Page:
Migrant deaths climbed 17 percent in the first seven months of 2017, according to U.N. data, fueling speculation that tougher rhetoric and enhanced security led to migrants taking riskier routes in rivers and open desert, a “balloon effect” of security measures forcing migrants to try their luck farther from cities and highways.

Migrants also turn to smugglers, who often charge thousands of dollars to get them across the border. In many cases, the smugglers are tied to the very same drug cartels whose violence migrants try to avoid. In July, 10 migrants suffocated in a tractor-trailer parked in San Antonio.

There was a slight decline in deaths last year — 294 migrants died crossing the border in 2017, compared with 329 in 2016 — but that comes with a decline in overall border activity and questions raised about local authorities undercounting and underreporting remains found in their jurisdictions. More than 7,200 migrants died crossing the border from Mexico since 1998, or about 1,500 more than U.S. troops killed in Iraq and Afghanistan combined.

When it comes to drug smuggling, there appear to be few solutions a physical wall would bring, Wilson said. Hard drugs like heroin and cocaine mostly come into the United States through ports of entry such as manned checkpoints, mixed with the $1 million a minute in trade that flows both ways. And sealing the border over the past two decades has produced an unintended consequence: It forced drug cartels to become more sophisticated, producing networks of scouts, lookouts and bribery infrastructures to sidestep the human element, Wilson said.

And as Ioan Grillo noted in the New York Times, blunting avenues does nothing to drug demand, but it does make trafficking operations more expensive, and the cost is passed on to the buyer. The consequence, he wrote, is cartels only becoming richer and deadlier.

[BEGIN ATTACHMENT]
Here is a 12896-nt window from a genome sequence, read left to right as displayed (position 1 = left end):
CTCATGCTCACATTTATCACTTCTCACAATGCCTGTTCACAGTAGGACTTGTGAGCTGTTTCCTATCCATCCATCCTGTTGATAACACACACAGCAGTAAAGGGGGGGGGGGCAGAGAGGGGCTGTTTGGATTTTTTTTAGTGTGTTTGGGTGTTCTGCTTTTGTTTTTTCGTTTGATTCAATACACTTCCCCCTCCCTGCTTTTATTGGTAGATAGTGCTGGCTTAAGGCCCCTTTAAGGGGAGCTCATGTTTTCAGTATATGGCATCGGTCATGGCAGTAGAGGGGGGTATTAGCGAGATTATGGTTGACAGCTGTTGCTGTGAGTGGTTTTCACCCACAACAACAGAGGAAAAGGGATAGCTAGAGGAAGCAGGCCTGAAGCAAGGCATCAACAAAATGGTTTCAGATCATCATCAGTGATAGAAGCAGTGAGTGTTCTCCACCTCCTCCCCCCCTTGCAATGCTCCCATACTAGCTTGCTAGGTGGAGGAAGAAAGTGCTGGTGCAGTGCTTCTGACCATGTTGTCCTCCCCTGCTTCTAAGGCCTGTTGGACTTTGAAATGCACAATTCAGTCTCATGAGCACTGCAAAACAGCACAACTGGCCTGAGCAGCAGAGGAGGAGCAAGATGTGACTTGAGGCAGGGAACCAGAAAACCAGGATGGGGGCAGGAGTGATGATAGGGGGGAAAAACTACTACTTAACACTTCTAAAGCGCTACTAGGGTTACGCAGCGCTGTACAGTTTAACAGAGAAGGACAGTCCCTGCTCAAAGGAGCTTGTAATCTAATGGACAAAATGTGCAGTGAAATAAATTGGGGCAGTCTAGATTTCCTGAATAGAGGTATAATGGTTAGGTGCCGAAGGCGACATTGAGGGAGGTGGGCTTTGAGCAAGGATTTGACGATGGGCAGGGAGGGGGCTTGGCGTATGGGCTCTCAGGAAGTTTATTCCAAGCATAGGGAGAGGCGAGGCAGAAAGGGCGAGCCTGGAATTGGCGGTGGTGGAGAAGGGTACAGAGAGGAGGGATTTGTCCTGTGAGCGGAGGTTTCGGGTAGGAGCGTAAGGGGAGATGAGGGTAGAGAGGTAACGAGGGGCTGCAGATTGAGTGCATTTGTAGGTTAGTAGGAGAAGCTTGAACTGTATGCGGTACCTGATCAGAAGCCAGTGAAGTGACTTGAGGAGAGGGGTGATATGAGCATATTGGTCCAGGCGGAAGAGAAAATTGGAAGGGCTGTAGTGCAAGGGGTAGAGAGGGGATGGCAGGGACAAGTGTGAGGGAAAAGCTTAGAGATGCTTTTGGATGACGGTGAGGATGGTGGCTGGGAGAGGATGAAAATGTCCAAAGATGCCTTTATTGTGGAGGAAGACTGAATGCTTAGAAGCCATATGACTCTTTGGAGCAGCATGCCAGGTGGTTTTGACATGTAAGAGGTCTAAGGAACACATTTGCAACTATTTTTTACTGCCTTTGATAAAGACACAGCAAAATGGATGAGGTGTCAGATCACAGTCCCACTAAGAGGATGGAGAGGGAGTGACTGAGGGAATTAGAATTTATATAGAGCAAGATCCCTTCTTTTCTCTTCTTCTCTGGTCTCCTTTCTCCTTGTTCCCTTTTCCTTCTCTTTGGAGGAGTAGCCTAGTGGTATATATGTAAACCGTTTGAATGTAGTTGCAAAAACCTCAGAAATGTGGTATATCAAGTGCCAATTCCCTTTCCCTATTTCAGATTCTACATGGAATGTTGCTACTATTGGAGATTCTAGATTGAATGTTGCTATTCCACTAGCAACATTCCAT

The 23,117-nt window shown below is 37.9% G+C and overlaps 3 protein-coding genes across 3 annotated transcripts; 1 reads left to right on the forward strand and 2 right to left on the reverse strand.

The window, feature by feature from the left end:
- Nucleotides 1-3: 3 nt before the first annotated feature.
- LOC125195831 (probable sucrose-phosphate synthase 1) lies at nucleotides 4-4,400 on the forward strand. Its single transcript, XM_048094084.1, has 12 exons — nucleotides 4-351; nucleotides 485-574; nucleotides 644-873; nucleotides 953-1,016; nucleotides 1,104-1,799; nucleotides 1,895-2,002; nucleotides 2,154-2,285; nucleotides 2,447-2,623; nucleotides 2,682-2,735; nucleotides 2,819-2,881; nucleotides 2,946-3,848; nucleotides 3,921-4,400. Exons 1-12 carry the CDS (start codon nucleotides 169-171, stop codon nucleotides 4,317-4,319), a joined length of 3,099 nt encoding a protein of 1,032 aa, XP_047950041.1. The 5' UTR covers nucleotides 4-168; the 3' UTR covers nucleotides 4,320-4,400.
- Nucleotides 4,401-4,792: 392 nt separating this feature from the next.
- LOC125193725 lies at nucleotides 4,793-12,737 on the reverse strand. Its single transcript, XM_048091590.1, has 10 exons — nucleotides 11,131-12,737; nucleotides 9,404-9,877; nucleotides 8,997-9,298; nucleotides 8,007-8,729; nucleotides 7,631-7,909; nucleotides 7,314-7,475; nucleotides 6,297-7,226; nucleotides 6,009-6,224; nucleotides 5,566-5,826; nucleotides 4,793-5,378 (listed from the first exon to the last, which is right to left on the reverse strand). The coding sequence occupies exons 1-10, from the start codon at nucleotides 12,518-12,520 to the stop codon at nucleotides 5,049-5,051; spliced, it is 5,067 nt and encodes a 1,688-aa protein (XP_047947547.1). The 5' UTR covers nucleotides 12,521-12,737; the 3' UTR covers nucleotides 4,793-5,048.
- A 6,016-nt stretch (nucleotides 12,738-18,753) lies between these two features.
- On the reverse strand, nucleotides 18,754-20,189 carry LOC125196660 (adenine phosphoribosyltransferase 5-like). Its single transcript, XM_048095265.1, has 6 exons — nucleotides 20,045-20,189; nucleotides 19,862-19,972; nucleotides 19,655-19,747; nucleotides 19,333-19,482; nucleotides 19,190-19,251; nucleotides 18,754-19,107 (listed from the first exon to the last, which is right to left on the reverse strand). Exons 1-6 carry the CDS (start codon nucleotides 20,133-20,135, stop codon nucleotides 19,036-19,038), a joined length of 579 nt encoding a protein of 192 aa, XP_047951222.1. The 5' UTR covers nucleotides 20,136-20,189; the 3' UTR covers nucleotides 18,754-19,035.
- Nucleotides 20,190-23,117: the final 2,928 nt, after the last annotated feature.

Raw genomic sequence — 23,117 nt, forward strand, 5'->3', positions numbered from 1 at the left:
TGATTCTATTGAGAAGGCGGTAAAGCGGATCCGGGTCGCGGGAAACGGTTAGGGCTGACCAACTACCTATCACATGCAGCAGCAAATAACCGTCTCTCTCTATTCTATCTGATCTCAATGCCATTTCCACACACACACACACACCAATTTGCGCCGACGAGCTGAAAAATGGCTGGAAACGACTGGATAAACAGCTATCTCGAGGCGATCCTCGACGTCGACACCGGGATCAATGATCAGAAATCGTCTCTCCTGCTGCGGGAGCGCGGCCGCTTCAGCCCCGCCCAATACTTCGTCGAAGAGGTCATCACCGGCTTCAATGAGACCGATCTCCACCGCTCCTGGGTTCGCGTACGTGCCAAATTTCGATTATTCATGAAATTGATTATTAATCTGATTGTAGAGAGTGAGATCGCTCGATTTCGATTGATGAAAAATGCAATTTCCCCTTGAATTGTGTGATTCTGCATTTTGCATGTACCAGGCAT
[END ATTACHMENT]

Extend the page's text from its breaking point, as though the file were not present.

“Stronger levels of security are met with new creative efforts. It doesn’t mean we shouldn’t do it, but we need to be skeptical of something that sounds like a silver-bullet solution,” Wilson said.

Houlton disputed that notion, saying a border wall would block “illegal aliens” and drugs, and in effect, the criminals who traffic them.

“Our goal to diminish their power,” Houlton said of the cartels, adding that the wall is among other policy proposals, like ending so-called chain migration and curtailing the practice of immigrants who overstay their visas. That method of unlawful presence was twice the rate of illegal border crossings in 2014, and eclipsed illegal border crossing as the primary means of entry a decade ago.

For U.S. Customs and Border Patrol

Protecting the southern border is a difficult task, officials contend. There were 786 documented assaults on officers and agents in 2017, an increase from 454 in 2016, according to government data, though Houlton could not say why there was a dramatic uptick in assaults. “Any crime committed by an illegal alien is a crime that shouldn’t have occurred in the first place,” he said.

In December, an agent was struck by a rock in the chest and knocked off his all-terrain vehicle near migrants suspected of crossing illegally. Responding agents dispersed the group with tear gas.

And in November, U.S. Border Patrol agent Rogelio Martinez was found dead with a head injury and broken bones in West Texas. Trump seized on the moment to justify hard-line immigration policies and used rhetoric to “build the wall,” but it remains unclear whether Martinez was murdered or if he was the victim of a tragic fall in rough terrain. A spokesman for the CPB union did not return a request for comment.

Read more:

Graphic: A look at Trump’s border wall prototypes

A burst of acrimony on Capitol Hill threatens immigration deal

Inside the tense, profane White House meeting on immigration